We didn't get a chance to go into the Animation Studio. It is a 5+ exhibit, but can be for anyone with an adult to help. Essentially you can make your own claymation with stop-motion film and clay that you mold yourself.  It's very popular so on busy days you have to sign in and they will call you back when your turn is ready. We did sign up, but by the time we were done with everything upstairs, Myles was ready to go for his nap. I was actually looking forward to this the most, so now we have an excuse to come back soon!

On the way up stairs is the Community Lab, which is also a 5+ area. This one truly is for 5+ and maybe even older. Right now the exhibit is called Brain Teasers 2. It has a set of 4 tables just like this one, with each table having four brain teasers (so 16 altogether). I would have liked to take a try at them, but it was above Myles and he wasn't going to let me take my time trying them all.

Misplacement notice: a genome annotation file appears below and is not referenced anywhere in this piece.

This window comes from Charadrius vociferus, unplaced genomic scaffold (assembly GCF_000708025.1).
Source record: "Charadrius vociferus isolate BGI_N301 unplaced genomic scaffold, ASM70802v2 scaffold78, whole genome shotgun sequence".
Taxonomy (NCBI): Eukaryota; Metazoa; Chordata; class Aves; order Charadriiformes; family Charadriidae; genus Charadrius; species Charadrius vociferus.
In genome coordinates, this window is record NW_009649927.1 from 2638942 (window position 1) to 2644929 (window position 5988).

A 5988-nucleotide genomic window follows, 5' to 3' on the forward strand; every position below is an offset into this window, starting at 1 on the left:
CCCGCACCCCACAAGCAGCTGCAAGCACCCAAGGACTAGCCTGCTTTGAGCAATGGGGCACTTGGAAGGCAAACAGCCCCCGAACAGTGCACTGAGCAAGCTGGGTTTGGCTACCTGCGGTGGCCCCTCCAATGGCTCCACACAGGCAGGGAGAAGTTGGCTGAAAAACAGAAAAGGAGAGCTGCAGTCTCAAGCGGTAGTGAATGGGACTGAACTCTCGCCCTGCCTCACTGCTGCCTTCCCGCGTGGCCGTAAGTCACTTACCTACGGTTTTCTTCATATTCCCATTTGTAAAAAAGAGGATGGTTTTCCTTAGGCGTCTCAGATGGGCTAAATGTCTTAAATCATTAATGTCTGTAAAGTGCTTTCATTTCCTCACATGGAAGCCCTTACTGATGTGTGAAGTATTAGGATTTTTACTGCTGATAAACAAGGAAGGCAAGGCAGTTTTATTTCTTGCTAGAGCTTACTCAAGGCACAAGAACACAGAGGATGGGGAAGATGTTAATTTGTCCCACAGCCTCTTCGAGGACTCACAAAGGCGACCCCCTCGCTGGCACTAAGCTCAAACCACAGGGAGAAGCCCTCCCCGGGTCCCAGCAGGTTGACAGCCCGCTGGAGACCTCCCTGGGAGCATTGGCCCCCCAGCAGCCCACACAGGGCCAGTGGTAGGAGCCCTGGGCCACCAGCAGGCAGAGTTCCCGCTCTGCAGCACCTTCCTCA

The first thing we checked out upstairs was the Tech Lab. This is where you can code robots to perform certain tasks. It is recommended 5+; an adult could help the younger ones, but I don't think it really will mean much to them if they are under 5 years. I definitely wanted to give it a try, so hopefully we will get to try it out next time we go. 

The next area we went to was the Innovation Lab with the Mystery Box Challenge. I have to say I was totally in love with the idea behind this activity. First kids pick out a challenge card based on their age group. Then they are given a box with random craft materials. Using only the materials in the box, they must make whatever the card tells them. Myles had to make 'a house for a mouse'. I absolutely loved watching his imagination in full force here. Of course I had to help with putting it all together, but it came from his mind. This is something I definitely want to try at home with him since I have tons of random craft stuff laying around.